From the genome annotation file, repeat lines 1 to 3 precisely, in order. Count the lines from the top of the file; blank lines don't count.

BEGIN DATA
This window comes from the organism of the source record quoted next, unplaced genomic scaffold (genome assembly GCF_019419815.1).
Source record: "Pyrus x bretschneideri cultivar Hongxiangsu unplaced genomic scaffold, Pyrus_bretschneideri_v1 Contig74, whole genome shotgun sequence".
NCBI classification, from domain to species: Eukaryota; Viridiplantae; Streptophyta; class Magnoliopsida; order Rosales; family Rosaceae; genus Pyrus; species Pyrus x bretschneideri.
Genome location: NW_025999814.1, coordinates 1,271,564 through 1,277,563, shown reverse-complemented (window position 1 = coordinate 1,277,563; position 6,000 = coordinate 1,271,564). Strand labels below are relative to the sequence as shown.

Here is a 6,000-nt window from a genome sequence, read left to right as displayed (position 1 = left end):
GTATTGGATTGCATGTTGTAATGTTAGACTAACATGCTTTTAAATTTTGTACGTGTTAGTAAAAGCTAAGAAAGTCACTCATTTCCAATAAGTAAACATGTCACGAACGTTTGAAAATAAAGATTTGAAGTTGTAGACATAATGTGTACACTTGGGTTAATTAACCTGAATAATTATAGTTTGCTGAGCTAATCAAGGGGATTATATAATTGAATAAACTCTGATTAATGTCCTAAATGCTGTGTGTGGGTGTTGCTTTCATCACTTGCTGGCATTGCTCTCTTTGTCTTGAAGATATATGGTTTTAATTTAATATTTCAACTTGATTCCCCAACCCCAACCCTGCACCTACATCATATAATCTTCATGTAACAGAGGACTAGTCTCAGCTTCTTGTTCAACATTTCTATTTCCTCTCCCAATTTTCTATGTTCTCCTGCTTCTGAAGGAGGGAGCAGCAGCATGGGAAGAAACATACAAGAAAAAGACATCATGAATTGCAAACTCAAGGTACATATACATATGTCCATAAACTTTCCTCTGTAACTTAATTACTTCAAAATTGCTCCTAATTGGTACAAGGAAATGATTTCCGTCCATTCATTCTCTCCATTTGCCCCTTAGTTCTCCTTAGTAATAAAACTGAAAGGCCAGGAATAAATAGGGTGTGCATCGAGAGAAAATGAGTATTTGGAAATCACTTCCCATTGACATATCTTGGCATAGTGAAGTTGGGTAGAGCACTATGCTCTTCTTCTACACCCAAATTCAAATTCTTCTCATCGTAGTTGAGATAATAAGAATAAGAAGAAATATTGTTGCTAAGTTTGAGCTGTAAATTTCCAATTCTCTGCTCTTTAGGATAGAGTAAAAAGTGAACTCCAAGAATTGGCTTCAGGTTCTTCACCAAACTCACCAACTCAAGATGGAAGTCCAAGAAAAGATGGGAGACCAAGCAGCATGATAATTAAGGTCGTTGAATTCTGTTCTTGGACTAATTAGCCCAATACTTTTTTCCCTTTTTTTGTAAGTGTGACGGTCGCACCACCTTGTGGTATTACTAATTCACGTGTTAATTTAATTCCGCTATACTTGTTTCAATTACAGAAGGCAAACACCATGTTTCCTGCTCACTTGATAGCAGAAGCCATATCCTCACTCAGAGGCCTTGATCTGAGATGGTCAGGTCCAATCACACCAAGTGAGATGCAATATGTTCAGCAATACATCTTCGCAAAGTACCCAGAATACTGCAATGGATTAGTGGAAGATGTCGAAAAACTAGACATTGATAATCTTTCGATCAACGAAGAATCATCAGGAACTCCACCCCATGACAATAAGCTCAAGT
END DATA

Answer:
This window comes from the organism of the source record quoted next, unplaced genomic scaffold (genome assembly GCF_019419815.1).
Source record: "Pyrus x bretschneideri cultivar Hongxiangsu unplaced genomic scaffold, Pyrus_bretschneideri_v1 Contig74, whole genome shotgun sequence".
NCBI classification, from domain to species: Eukaryota; Viridiplantae; Streptophyta; class Magnoliopsida; order Rosales; family Rosaceae; genus Pyrus; species Pyrus x bretschneideri.